To the Gophers’ opponents, it must seem as if Kyle Rau is never quiet. The sophomore forward is well-known around the WCHA for his incessant chirping during games, which antagonizes rivals nearly as much as his ability to score timely goals.
Nick Bjugstad said that is merely Rau’s on-ice persona. Offstage, Bjugstad explained, his linemate and roommate is a regular Clark Kent: reserved, calm, not given to speaking up in the locker room.
“He’s kind of the opposite of what he is on the ice,’’ Bjugstad said. “He’s very relaxed; he studies a lot and he goes to bed early. You’d never guess he’s a feisty little guy out there.’’
Rau is not simply a provocateur. The big-goal reputation he earned at Eden Prairie High School has followed him to college, where he has scored 13 game-winning goals in two seasons — including seven this season, the most of any player in Division I. The same pugnacious streak that fuels his verbal jabs also gives him the nerve to mix it up in front of the net, not the easiest place for a 5-8 winger to thrive.
The latest big goal from this small player came in last week’s WCHA first-round playoff opener against Bemidji State. Rau charged to the net to seize the rebound of his own shot and fire it in to give the Gophers an overtime victory, one that helped propel them to Friday’s WCHA Final Five semifinal at Xcel Energy Center.
It’s a stage Rau knows and appreciates, mostly. He won two state titles at Eden Prairie and secured the second with a memorable diving goal to end a triple-overtime title game against Duluth East in 2011. But he also remembers the 6-3 thumping the Gophers absorbed at the hands of North Dakota in last year’s Final Five semifinals, setting another spark under his fiery nature as the Gophers play their last games as members of the WCHA.
“I think my role is to let the big dogs do their thing, then try to hang around in the background and pitch in when I can,’’ said Rau, who is the Gophers’ second-leading scorer with 15 goals and 24 assists. “I don’t really think about [scoring winning goals]. But when the game is on the line, you love to be that guy who helps your team win the game.’’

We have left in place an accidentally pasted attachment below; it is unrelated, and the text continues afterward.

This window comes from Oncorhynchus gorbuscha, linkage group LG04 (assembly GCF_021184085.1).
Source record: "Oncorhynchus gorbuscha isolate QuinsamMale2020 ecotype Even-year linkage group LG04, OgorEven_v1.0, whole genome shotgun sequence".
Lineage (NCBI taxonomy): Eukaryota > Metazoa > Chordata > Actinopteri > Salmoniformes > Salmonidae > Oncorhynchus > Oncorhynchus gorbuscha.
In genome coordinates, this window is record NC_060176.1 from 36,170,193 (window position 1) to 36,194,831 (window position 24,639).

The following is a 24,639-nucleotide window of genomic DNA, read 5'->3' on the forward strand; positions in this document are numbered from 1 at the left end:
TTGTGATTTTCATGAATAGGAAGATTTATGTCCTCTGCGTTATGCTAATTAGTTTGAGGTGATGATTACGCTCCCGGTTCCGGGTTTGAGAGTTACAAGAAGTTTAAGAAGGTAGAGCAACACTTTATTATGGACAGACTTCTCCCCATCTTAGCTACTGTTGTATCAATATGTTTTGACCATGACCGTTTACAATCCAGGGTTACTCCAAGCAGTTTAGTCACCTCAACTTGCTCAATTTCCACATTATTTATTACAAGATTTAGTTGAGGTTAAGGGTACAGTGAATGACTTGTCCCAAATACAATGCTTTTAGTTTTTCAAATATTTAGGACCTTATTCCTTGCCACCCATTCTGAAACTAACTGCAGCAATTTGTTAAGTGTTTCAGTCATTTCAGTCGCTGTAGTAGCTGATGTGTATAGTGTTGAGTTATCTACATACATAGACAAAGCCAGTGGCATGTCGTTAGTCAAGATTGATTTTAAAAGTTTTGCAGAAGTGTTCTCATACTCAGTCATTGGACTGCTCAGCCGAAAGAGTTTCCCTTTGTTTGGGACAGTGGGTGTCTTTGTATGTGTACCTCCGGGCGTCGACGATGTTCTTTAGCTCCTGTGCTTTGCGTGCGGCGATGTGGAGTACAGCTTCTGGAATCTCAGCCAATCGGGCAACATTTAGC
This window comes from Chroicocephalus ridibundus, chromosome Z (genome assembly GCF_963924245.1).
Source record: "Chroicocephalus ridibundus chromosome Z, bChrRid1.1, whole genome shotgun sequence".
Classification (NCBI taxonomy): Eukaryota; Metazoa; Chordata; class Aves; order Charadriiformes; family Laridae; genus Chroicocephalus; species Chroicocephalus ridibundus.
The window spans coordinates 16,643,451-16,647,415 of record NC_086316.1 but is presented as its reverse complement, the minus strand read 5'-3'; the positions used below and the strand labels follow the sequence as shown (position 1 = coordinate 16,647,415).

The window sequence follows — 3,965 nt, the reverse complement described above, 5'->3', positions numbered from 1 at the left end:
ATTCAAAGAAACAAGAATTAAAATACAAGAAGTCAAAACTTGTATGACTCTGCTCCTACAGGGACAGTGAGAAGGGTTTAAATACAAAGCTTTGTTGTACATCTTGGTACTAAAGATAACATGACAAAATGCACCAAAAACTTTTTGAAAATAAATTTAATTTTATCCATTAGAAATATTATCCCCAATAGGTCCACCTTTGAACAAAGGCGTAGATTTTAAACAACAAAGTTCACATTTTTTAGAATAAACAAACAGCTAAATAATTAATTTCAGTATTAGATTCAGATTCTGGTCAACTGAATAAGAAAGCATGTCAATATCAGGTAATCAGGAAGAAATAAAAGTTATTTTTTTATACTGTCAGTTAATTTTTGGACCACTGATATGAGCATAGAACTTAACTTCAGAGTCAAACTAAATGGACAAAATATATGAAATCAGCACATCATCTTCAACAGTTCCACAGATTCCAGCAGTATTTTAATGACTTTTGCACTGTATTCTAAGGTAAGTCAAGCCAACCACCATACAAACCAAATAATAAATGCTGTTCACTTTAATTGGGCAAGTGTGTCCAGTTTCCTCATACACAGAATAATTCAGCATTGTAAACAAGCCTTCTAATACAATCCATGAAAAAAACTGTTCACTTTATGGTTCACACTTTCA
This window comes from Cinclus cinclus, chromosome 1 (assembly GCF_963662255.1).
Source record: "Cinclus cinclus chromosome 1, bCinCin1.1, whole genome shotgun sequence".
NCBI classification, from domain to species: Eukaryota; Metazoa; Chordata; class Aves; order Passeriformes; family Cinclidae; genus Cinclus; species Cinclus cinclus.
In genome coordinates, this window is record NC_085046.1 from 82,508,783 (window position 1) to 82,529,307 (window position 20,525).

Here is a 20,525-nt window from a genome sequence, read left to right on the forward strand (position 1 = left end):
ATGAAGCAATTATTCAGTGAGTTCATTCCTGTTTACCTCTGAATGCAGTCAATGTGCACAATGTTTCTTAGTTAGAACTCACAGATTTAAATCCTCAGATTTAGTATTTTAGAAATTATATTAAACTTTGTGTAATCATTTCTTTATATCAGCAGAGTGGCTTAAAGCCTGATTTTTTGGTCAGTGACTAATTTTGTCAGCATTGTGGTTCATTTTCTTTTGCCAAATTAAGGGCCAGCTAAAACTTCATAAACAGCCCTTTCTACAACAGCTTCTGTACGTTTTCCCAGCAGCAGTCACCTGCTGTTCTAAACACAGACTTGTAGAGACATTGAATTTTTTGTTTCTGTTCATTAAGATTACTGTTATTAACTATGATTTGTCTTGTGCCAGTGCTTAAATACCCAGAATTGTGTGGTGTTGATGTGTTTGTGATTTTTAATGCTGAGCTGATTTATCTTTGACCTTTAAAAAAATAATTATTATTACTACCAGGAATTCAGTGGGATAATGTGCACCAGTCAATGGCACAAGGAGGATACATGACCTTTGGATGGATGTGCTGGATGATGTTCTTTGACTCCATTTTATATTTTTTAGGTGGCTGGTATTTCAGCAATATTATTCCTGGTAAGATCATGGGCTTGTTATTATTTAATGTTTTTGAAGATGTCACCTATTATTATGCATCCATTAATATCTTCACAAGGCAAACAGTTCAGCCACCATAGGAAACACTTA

Rau has played the entire season alongside Bjugstad, a center, usually on the left wing. His 6-6 linemate appreciates Rau’s knack for unnerving other players with both his words and his stick. The Gophers are 23-1-1 this season when Rau scores a point.
During a blockbuster freshman year, Rau scored six game-winners, third-most in Division I. Already a fan favorite because of his performances at the state tournament, his gritty style transferred immediately to the college game. Rau made the WCHA’s all-rookie team after scoring 18 goals and 25 assists and finishing plus-23.
Rau said he has developed his overall game in two seasons with the Gophers, giving special attention to developing his shot. Coach Don Lucia took no credit for nurturing Rau’s ability to score deciding goals. Some players simply have a gift for stepping up at critical times, he said, and Rau puts himself into position to do so by standing his ground around the net.
In the postseason, Lucia said, most goals are scored in that rough area — and Rau’s teammates know he will be in prime position.
Bjugstad noted that Rau plays like a much bigger person, energizing the Gophers with resounding hits as well as important goals and verbal sparring. He’s particularly impressed, he said, that Rau so quickly figured out how to score the not-so-pretty goals in front of the net, a skill that some players never master.
“It all goes back to his grit and his smarts,’’ said fellow sophomore Christian Isackson, who has played right wing on the Bjugstad-Rau line for much of the season. “He’s the kind of guy that gets in there, and whether it’s against a 6-4 guy or a 5-10 guy, he’s winning the stick battles and getting to the right place at the right time.’’
The goals have not come as frequently lately. Rau has only two in his past 16 games, though both were game-winners. Lucia said Rau just received a new batch of sticks, teasing that those should eliminate any excuses for not scoring a big one — or more — this weekend.
Rau welcomes that kind of thinking.
“I’m excited to be in that position, knowing you can do a lot to help your team,’’ he said. “I wouldn’t have it any other way.’’